what to do if you caused an accident

What To Do If You Caused An Accident?

There are a couple of things that you need to be aware of, when it comes to motor vehicle accidents and fault. It’s important that you consider these so that, if you are ever in an accident that you think you caused, you do the right thing.

Stop!

Fleeing the scene will subject you to criminal prosecution. If the damage is significant, you’ll need the police and tow vehicles, but if the vehicles are driveable and there aren’t any immediately obvious injuries, you should pull over to where it is safe, out of traffic.

It’s important to assess the level of damage or injuries, to decide whether police will need to attend the scene, as well as to collect vital information: The name and address of the other driver(s), insurance information, vehicle information (make / model), driver’s license information, etc.  More on that later…

Don’t Admit Fault

This is going to sound a little heartless, particularly if you’re sure you caused the accident, but it’s for your own good: Don’t admit fault. It’s normal for many people, after an accident and when the adrenaline is pumping, to feel guilty and want to say something soothing to the other party. Your best action, however, is to hold back on running up to them and admitting that the whole thing was your fault.

Why? First off, you might be wrong. 

Fault determination rules in Ontario are complex enough that you might not be aware of your actual degree of fault. For example, you might only be 50% at fault. That might seem trite, but if you end up being sued over the accident, it’s not an inconsequential difference. Also, admitting fault will be something that could be held against you in a lawsuit. All in all, it’s best to stick to the facts of a situation, make sure everyone is safe, and not let emotion get involved.

Another aspect of this is to avoid talking about your accident on social media. This is yet another way for insurance companies to conduct informal surveillance, and if there is some question as to fault in your case, you could end up handing over the evidence the other side is looking for, without even realizing it.

Report The Accident

If there were no immediately obvious serious injuries that would necessitate the involvement of police at the scene, you might be tempted not to report the accident at all, whether to the police at a collision reporting centre or to your insurance company.

In Ontario, you must report an accident to a collision reporting centre within 24 hours. Failure to do that can leave you with a fine of up to $2,000.00, license suspension or even jail time.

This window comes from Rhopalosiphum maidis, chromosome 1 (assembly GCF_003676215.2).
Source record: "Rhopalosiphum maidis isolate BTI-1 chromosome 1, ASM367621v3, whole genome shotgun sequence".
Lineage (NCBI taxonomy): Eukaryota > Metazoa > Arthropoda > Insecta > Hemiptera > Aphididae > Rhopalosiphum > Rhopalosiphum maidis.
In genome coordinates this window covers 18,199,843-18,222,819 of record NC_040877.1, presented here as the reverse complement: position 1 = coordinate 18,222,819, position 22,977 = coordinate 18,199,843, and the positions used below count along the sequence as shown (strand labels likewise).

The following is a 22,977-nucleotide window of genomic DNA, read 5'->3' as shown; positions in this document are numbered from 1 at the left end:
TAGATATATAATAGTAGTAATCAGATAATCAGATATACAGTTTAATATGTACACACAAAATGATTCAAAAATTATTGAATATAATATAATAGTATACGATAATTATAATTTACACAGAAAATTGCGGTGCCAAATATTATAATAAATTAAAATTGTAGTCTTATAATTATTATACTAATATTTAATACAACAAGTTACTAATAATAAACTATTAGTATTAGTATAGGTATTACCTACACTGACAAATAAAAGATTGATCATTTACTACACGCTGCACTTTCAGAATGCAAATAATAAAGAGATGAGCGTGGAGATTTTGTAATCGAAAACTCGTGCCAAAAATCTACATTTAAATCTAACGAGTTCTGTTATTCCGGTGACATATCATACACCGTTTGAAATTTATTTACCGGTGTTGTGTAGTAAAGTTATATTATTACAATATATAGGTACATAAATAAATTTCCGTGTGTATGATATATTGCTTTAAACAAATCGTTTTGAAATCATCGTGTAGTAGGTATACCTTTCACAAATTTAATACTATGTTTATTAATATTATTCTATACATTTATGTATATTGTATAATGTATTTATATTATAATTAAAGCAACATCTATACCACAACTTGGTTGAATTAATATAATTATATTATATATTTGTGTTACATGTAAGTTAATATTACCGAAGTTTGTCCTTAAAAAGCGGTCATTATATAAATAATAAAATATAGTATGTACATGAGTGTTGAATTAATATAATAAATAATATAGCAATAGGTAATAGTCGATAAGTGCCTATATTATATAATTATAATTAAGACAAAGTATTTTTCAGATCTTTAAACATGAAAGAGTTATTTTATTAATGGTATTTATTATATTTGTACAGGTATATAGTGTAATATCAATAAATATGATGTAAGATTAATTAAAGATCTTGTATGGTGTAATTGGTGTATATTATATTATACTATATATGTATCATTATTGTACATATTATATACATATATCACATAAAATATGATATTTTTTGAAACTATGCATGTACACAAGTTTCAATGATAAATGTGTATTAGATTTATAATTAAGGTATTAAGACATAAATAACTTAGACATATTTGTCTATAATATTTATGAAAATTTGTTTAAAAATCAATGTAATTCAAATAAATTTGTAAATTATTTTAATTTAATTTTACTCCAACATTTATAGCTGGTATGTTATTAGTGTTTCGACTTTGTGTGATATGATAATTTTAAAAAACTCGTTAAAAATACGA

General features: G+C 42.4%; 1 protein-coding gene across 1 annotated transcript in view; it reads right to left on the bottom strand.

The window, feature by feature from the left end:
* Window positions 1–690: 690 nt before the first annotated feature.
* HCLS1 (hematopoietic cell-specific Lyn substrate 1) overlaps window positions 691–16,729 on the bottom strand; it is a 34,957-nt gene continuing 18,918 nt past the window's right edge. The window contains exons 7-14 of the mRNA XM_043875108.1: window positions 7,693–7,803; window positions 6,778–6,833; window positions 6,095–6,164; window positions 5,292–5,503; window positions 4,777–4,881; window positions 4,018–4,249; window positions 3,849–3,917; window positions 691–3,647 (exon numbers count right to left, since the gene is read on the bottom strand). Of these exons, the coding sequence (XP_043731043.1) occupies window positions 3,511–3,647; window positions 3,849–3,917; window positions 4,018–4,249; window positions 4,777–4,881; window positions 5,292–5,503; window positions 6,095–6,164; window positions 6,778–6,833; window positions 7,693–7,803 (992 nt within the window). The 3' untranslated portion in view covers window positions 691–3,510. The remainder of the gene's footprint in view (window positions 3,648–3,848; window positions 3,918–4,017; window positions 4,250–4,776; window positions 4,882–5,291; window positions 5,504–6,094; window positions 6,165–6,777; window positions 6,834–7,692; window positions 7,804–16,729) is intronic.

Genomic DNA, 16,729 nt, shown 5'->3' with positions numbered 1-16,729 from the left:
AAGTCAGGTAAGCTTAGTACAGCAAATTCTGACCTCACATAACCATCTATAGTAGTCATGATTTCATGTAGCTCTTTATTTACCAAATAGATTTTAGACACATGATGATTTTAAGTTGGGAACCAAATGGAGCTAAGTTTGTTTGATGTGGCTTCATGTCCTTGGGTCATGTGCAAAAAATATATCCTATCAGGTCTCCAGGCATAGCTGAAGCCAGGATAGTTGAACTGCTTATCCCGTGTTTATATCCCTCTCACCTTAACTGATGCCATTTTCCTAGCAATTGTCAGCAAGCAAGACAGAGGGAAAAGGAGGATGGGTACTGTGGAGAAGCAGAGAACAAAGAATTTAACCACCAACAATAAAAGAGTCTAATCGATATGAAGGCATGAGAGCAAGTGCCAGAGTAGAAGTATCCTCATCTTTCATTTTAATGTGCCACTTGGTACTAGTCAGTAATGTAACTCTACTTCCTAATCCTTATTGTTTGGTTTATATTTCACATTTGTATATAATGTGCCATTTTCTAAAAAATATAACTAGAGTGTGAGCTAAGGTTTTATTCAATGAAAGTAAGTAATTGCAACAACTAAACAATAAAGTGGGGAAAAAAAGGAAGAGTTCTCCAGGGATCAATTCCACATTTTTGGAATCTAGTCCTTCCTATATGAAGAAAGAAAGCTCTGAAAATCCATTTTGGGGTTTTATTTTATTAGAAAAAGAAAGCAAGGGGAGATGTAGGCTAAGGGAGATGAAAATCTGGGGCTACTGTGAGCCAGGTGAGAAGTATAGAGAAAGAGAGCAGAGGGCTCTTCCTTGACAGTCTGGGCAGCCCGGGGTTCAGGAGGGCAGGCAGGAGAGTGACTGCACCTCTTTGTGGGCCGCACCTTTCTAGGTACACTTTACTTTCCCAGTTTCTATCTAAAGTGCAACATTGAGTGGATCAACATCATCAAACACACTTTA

You should also consider the possibility that, while you might have agreed with the other driver not to report the fender bender, they might go ahead and do so anyway, either with their insurance company, with the police, or both.

If the other party reports the claim to their insurance company, assuming you swapped information, your company will be notified of the accident. Your insurance company could deny coverage for a claim if you don’t report it yourself within seven days, and could even cancel your policy. You are required to report ALL accidents, whether or not you intend to file a claim to get your vehicle repaired.

If the other party eventually files a police report, you could be charged with failing to remain at the scene of an accident or failing to report a collision. Also, some injuries only become evident after after the fact, like a concussion or soft tissue injury. If you don’t report the accident within seven days, you might find yourself with little recourse, even under Ontario’s no-fault style insurance, where your company covers your costs.

Also, if any of these apply, you need the police at the scene of the accident:

  • Vehicle damage in excess of $2K
  • As noted above, injuries in any of the involved vehicles
  • If you were driving a government vehicle at the time (or the other person was)
  • If the other driver has no insurance
  • If you or someone else suspects that a driver was impaired in some way (drugs, alcohol)
  • If a pedestrian was involved in the accident
  • If property was damaged, like a car running up on to a yard and hitting a fence

Get Checked Out By A Medical Professional

Whether or not you;re at fault, it’s worth getting checked out to establish those early medical documents, in case it turns out that you are more injured than you originally thought. The shock of the accident can result in delays in realizing that you are in fact injured.

Talk To A Lawyer

Even if you think you’re at fault, it’s not always cut and dry. If the accident is serious and you could be sued, it’s worth knowing where you stand long before that happens. There could be a situation where the other party did something in the course of operating their vehicle that would make them at least partially negligent in the accident. It’s best to speak with a professional to get a clear understanding of where you stand and what your risks are.

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